Regime Change in Ukraine openly on the agenda

This article is a translation of "Regimewisseling in Oekaïne nu openlijk op de agenda"

Just when it appeared as if the amnesty law for jailed demonstrators (as well as rioters) had settled the mood in Ukraine, the government buildings evacuated by the opposition (a precondition for the amnesty) have been occupied again by radical elements. In addition, the German-supported boxer, Vitaly Klitsjko, has declared that his Udar party is ready to take part in a new coalition government.

This comes within a day after conversations with Chancellor Angela Merkel. Klitsjko on that occasion pressed her to impose EU sanctions against President Yanukovych and his supporters. Of course it is difficult to announce sanctions against a government introducing an amnesty law, so the new riots come in usefully. On the 18th of February the British Independent already reported four dead. This morning there were reports of twenty to twenty-five dead on the BBC and on Russia Today, including a number of police officers—the opposition is armed. And let’s be candid about it.—that creates opportunities. 


The Russian foreign ministry has issued a statement arguing that the West has assumed a huge responsibility by encouraging violence against an incumbent government. But then, the new cold war against Russia has been going on for some time now and we don’t listen to Moscow any longer. On the eve of the winter Olympic Games Amnesty International broadcast radio adverts warning us not to let Putin ‘enjoy his party’ undisturbed; the United States has dispatched its first warship armed with anti-missile-defence batteries into the Mediterranean, in spite of Russian protests.

Once again: the West is fundamentally divided over Ukraïne, as it was over Yugoslavia. Since the collapse of the Soviet Union the US according to undersecretary of state Victoria Nuland ("F**k the EU") has spent $ 5 billion on ‘democracy’ in the country (i.e., a civilian infrastructure, NGOs, Chambers of Commerce, and the like), all to serve as transmission belts of American influence. In addition American companies have leased large areas of Ukrainian agricultural land through so-called ‘land grabs’. Yet Ukraine for the US is first of all of strategic importance against Russia. However, the Kremlin will not merely look on when Ukraine is taken over. What would Washington say, asks Pepe Escobar in Asia Times online, if Texas would secede from the United States and became an ally of Russia?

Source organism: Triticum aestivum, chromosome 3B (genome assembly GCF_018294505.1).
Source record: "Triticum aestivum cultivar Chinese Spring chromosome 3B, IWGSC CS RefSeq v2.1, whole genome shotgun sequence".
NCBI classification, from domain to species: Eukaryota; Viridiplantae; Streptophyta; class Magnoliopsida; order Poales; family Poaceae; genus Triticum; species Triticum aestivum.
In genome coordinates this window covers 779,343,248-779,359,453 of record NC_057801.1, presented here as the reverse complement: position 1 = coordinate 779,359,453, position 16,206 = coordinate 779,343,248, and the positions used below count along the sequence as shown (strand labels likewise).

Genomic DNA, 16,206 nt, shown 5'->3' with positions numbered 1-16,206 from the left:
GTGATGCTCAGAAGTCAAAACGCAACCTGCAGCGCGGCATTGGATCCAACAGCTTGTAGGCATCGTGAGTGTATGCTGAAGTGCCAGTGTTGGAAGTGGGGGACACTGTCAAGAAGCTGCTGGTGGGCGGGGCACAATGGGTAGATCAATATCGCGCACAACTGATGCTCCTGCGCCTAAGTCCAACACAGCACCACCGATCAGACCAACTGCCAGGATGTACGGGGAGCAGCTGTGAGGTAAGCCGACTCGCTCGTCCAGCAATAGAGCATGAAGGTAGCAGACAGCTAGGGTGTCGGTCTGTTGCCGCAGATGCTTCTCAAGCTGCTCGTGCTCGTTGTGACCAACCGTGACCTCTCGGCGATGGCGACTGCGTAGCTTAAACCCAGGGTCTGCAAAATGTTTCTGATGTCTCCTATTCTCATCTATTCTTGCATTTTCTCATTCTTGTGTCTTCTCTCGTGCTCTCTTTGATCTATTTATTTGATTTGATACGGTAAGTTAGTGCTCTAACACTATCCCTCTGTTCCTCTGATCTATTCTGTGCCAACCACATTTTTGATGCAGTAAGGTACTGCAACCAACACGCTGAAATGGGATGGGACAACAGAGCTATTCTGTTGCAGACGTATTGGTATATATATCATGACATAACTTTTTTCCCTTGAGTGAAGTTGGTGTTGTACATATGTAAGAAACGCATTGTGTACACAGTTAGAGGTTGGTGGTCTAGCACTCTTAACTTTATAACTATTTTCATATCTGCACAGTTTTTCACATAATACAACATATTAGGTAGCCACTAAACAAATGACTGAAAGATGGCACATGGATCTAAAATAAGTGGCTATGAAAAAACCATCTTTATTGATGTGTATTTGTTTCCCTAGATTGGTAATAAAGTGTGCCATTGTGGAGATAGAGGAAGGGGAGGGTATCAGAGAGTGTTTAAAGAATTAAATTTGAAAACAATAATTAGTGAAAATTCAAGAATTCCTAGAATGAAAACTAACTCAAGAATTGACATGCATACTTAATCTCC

Germany too wants regime change in Ukraine, but for different reasons. Parts of German capital are eying Russia as a raw material base and there exists already an entire network of economic links, in which former Chancellor Schröder, among others, is involved. Ukraine is important because the gas pipelines still to a large extent run through the country. Germany wants to have these under control, and for that reason Yanukovych has to be removed, and not just he. There also has to be a different constitutional structure, no longer a presidential but a parliamentary system, so a weaker leadership. For even if Merkel’s candidate, Klitsjko, would take power by force, Yanukovych could still return in a subsequent election (as happened in the last one). In a parliamentary system government is through coalitions, and that offers better opportunities for influence behind the scenes. The latest violence erupted after the president of the parliament of Ukraine rejected an opposition proposal for constitutional reform along these lines, and after Klitsjko and Yatsenyuk (the man of the Americans) had returned to Kiev.